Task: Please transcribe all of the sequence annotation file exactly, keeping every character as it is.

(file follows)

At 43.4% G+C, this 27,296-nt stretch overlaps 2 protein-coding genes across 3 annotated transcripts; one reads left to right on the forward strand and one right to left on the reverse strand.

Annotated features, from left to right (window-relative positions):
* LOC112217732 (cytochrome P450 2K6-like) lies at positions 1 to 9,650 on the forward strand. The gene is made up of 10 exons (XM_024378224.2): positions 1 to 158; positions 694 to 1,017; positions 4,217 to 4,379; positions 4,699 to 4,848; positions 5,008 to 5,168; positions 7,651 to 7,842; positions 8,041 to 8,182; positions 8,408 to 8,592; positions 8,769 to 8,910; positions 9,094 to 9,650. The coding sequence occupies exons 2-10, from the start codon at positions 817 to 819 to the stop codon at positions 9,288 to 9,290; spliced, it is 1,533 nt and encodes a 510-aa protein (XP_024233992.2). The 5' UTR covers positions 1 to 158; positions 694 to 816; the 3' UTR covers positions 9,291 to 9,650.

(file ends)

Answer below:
At 43.4% G+C, this 27,296-nt stretch overlaps 2 protein-coding genes across 3 annotated transcripts; one reads left to right on the forward strand and one right to left on the reverse strand.

Annotated features, from left to right (window-relative positions):
* LOC112217732 (cytochrome P450 2K6-like) lies at positions 1 to 9,650 on the forward strand. The gene is made up of 10 exons (XM_024378224.2): positions 1 to 158; positions 694 to 1,017; positions 4,217 to 4,379; positions 4,699 to 4,848; positions 5,008 to 5,168; positions 7,651 to 7,842; positions 8,041 to 8,182; positions 8,408 to 8,592; positions 8,769 to 8,910; positions 9,094 to 9,650. The coding sequence occupies exons 2-10, from the start codon at positions 817 to 819 to the stop codon at positions 9,288 to 9,290; spliced, it is 1,533 nt and encodes a 510-aa protein (XP_024233992.2). The 5' UTR covers positions 1 to 158; positions 694 to 816; the 3' UTR covers positions 9,291 to 9,650.